And had we been seated with the urchins or Grandma/Hipsters, that would have been our take-away: horrific rip-off. But the fact is that we enjoyed lunch immensely. If the Cape Cod Central Railroad had something to do with us being paired with the nicest couple on the East Coast, then bravo. We’ll leave it at that.
“Gourmet Lunch Train”
252 Main Street, Hyannis
We just discovered the best dining deal in the Southcoast region in one of the most unlikely places.
Cork, on New Bedford’s historic waterfront, has started offering a special called “Tuesday Tastings.” On the first Tuesday of each month, Cork is offering five tapas selections paired with five unusual wines for just $30 per person. Yes, that Cork, where a dinner for two with wine can easily set you back a hundred bucks under normal circumstances (mostly because you’re afraid of the word “tapas” and will order way too much food).
The premise with this Tuesday thing is that they’re tastes — the servings of both wine and food are small. But these are extremely generous tastes, and unless your standard serving involves the word “bottomless,” you’ll like this.
The Big Dog suggested that four friends join us, and those two other couples slid into their seats in the cozily refurbished historic building just as Sally from MS Walker Inc. started waving around a bottle of Espelt Vailet, a crisp white blend from Spain that for several of us was our favorite wine of the night. An equally crisp pinot grigio from Italy quickly followed, and Sally explained that while the Spanish blend was paired with the eggplant roulade and the pinot with the sauteed shrimp, we should mix and match.
The two tastes arrived side by side on rectangular plates and got rave reviews from our party. The grilled eggplant slices were artfully wrapped around chunky tomato slices (which Gina thought would have been better in the summer), goat cheese, and arrugula, and topped with a balsamic glaze that was thick and dark as chocolate sauce.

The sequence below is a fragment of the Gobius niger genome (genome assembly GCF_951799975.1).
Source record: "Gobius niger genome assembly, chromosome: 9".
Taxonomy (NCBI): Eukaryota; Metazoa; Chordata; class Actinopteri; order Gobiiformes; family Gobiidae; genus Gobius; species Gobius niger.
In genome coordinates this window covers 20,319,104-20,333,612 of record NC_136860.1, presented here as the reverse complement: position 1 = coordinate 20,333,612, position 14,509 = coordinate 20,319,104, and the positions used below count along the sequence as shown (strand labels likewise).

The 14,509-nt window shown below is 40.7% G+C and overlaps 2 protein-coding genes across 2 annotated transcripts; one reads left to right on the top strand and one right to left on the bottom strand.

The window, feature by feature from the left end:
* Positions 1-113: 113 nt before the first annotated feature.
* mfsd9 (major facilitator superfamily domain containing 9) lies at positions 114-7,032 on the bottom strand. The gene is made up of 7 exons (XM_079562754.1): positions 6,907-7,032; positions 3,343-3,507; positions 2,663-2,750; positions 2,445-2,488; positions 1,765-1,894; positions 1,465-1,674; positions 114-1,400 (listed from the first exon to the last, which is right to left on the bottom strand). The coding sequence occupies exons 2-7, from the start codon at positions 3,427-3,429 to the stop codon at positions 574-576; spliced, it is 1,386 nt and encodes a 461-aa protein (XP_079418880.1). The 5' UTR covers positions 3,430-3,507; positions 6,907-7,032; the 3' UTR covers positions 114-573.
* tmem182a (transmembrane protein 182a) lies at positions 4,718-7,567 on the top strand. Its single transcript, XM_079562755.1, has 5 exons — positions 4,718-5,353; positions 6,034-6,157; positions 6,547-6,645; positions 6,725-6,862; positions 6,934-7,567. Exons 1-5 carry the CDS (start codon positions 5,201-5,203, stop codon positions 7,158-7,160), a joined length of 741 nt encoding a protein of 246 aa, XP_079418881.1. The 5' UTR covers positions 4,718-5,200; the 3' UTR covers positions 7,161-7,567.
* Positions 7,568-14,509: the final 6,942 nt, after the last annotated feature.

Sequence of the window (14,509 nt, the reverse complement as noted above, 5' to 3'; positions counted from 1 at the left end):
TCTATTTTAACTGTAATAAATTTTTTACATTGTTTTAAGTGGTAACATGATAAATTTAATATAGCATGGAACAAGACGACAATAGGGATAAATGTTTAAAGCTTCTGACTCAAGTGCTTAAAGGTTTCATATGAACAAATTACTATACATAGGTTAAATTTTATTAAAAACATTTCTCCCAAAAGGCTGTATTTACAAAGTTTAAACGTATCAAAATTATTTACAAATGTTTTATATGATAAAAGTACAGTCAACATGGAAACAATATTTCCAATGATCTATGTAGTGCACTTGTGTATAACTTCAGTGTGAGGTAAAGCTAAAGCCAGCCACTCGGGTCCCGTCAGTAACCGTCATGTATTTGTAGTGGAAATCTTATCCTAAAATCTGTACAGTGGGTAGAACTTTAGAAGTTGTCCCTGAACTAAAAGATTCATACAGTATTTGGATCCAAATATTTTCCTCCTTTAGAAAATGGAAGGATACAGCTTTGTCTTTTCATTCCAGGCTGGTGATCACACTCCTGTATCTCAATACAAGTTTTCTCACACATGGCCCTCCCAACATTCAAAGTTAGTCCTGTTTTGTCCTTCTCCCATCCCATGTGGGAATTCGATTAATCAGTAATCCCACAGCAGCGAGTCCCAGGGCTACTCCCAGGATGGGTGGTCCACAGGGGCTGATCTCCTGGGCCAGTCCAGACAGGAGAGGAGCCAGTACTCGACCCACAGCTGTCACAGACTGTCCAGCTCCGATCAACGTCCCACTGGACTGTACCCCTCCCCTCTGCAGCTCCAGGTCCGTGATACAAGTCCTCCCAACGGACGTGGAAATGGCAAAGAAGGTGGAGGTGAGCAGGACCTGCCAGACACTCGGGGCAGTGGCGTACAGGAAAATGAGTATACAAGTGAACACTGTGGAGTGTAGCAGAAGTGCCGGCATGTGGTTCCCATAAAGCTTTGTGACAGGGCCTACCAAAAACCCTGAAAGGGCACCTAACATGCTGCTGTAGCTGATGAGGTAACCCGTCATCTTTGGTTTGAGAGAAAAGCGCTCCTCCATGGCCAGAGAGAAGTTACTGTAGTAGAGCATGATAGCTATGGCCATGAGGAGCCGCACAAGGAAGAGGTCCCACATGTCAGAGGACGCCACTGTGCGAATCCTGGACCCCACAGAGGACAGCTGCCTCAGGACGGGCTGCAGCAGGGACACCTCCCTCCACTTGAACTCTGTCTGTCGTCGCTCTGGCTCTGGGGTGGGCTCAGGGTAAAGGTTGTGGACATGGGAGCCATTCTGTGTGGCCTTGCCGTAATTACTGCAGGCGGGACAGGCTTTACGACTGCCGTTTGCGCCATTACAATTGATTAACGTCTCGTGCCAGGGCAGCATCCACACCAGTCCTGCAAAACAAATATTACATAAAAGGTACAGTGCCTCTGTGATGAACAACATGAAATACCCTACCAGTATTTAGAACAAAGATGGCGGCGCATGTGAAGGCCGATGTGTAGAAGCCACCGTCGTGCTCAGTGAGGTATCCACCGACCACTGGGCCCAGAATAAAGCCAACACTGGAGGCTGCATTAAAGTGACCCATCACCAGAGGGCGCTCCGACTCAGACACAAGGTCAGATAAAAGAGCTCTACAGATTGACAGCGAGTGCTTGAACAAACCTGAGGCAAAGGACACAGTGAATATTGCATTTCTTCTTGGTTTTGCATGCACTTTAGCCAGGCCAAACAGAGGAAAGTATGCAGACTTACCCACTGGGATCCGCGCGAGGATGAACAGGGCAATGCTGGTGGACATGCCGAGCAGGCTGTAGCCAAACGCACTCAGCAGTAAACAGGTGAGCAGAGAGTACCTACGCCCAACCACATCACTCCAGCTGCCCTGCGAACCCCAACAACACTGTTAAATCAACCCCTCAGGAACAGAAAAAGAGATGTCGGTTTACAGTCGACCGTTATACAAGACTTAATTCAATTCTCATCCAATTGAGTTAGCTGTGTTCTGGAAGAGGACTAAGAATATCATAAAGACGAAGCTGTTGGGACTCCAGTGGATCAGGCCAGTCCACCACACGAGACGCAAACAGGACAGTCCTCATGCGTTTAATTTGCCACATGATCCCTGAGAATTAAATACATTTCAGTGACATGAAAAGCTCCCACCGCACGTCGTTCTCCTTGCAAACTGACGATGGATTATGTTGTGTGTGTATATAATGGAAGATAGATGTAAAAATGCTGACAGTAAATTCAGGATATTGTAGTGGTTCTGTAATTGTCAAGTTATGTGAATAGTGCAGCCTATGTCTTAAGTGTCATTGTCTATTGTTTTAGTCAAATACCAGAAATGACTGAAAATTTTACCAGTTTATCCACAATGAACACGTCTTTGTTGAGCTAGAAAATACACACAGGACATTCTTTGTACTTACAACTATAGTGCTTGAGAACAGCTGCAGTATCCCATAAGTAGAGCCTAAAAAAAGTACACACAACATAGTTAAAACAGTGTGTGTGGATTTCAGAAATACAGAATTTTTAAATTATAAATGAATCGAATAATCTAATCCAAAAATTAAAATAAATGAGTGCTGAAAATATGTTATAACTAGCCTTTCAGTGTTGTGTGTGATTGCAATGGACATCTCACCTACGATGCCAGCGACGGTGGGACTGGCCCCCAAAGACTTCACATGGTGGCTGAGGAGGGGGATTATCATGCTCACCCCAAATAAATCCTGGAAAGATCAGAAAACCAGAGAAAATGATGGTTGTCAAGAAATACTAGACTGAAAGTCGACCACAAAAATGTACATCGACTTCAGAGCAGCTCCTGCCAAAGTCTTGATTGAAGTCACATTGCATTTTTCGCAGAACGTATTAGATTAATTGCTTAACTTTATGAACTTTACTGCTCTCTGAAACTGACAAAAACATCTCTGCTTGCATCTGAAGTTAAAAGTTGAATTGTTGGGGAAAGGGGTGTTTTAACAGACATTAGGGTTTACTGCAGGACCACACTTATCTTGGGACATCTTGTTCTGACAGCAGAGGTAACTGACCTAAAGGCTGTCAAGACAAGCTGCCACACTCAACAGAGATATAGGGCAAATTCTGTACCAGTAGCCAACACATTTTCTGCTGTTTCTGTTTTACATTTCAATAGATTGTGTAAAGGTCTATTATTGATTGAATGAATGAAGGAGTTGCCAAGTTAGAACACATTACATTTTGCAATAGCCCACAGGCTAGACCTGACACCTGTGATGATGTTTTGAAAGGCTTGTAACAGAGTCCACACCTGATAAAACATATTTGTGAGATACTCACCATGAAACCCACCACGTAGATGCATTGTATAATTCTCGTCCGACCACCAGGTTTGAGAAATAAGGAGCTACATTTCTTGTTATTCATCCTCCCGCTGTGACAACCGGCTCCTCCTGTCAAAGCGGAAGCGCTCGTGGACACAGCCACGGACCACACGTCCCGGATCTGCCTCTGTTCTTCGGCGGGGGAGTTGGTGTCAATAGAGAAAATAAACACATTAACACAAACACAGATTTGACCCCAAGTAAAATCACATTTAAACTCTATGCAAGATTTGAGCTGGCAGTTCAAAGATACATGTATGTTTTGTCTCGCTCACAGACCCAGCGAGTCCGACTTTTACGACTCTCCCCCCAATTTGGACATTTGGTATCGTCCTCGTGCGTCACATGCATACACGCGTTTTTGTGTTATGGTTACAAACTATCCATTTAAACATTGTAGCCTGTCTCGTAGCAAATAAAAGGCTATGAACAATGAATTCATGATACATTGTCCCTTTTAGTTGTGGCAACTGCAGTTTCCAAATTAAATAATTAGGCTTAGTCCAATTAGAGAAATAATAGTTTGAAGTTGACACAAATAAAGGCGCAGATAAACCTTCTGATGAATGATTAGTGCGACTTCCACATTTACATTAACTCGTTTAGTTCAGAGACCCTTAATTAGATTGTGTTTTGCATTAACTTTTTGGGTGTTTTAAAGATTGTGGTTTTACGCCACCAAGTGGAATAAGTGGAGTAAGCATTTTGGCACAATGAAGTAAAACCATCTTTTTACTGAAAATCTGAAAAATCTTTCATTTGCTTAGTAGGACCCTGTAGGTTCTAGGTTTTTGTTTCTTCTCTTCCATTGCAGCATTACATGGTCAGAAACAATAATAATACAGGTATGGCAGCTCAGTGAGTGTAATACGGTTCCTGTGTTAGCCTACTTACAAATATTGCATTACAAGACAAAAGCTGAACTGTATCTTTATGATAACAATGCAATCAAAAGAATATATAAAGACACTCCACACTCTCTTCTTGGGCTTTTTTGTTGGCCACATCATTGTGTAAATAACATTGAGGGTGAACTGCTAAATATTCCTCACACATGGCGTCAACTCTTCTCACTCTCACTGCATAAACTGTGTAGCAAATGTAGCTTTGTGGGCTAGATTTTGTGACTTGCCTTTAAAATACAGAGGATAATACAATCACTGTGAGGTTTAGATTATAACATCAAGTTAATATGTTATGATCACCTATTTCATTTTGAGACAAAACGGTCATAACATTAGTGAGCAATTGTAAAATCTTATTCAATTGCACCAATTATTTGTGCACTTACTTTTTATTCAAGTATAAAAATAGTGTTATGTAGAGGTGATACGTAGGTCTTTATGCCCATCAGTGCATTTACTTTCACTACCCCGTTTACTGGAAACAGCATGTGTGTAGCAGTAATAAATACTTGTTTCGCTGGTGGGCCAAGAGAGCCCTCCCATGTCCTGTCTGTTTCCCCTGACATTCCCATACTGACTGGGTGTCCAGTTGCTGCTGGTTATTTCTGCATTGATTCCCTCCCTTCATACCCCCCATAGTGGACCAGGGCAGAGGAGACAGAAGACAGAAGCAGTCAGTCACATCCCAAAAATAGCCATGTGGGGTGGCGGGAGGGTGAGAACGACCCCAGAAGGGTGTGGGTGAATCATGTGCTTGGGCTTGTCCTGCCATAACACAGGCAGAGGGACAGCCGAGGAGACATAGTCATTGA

Sauteed shrimp was a buttery melange of pancetta cubes and cherry tomato halves, made fiery — too hot for the Big Dog, who thought the heat detracted from the dish’s flavor — by sliced hot peppers.
Next came two red wines, a tempranillo from Spain and a montepulciano, which like the pinot grigio was from Cantina Zaccagnini of Abruzzo, Italy. Both bottles came adorned with a sprig of grapevine that Sally said was affixed by the ladies of the village. The ladies of our village liked the montepulciano, despite the winemaker’s promise that it would taste like “a mouthful of leather” (and other things — you know how they are).
The Spanish Vina Zaco was paired with a dish that was innocuously described as slow braised beef crostini with Great Hill blue cheese and chive oil. It was nothing to look at: two blobs of beef on toast.
But its intoxicating scent preceded it, and the taste was pure heaven, its homey texture made rich with exotic spices. We tried in vain to identify the spice until finally, one of the waitstaff told us it was an Asian five-spice powder plus curry. We’re pretty sure the mention of curry was intended to throw us off course and prevent us from trying to make it at home.